We all know the expression “Heroes live forever, but legends never die”, and I believe it is certainly valid to say William Shakespeare is quite legendary. An average, everyday man with broad ideas and excellent writing skills is still circulating around 400 years after his death. William Shakespeare created and published so many great works and language that it is still used prominently today. From his creations we have adapted and contributed to our own creations as to who Shakespeare was, and still is, to this day.
An example of this can be seen in his monument at Westminster Abbey. His memorial sits in the middle of the wall, far superior to size and detail than the neighboring ones, who were also phenomenal poets and authors. It seems, however, to mask the impurities of Shakespeare’s stature during his life. In a giant shrine dedicated to the worship and mourn of prior kings, queens, and other royalty, perhaps it seemed unfitting to portray the poet as his natural self during his life. This man deserved more for his legendary and everlasting accomplishments that came after his death, and Westminster Abbey recognizes that. Shakespeare’s legend is forever preserved in the way he was perceived as opposed to the way he was.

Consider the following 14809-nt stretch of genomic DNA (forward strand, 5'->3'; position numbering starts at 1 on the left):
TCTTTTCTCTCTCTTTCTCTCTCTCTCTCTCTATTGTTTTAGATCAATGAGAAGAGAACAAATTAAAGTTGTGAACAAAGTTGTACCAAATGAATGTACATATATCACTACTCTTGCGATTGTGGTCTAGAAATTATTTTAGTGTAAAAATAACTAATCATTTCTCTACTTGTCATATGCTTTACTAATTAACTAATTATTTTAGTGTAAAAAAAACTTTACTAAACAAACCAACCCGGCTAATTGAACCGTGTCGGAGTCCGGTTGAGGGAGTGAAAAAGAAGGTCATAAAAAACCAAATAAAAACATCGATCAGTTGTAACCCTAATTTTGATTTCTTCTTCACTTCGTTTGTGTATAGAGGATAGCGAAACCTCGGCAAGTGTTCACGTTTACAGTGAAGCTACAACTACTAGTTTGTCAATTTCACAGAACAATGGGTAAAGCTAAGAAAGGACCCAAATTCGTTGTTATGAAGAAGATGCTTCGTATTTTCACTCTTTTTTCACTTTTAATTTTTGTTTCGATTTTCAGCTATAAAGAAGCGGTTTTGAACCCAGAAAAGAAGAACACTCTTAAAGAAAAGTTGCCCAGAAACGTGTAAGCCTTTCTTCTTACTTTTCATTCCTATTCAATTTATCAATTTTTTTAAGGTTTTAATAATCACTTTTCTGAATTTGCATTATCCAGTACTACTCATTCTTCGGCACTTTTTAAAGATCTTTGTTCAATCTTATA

Other elements of the statue make it quite unique in its portrayal and efforts to recreate and preserve William Shakespeare. He is seen leaning on a pedestal, and on the pedestal there are multiple faces on it. Atop the pedestal sits a pile of books in which Shakespeare leans on, pointing to a piece of paper with a quote on it. It’s as though to signify that William Shakespeare’s words contribute to the knowledge we have today. His words and ideas have molded our thoughts, speech, and even language itself into its more modern forms.
The quote on the piece of paper William Shakespeare is holding is from the Tempest, and is believed by many to be a farewell to the world. The quote reads “The cloud-capp’d towers, the gorgeous palaces, The solemn temples, the great globe itself, Ye all which it inherit, shall dissolve And, like this insubstantial pageant faded, Leave not a rack behind”(Act IV Scene 1). I believe this quote is chosen because Shakespeare was unaware of how much of a legend he would become. He feared that all his work, and the accomplishments he had, would diminish and fade. Yet, here we are, 400 years later, still learning and trying to understand and recreate his genius mind.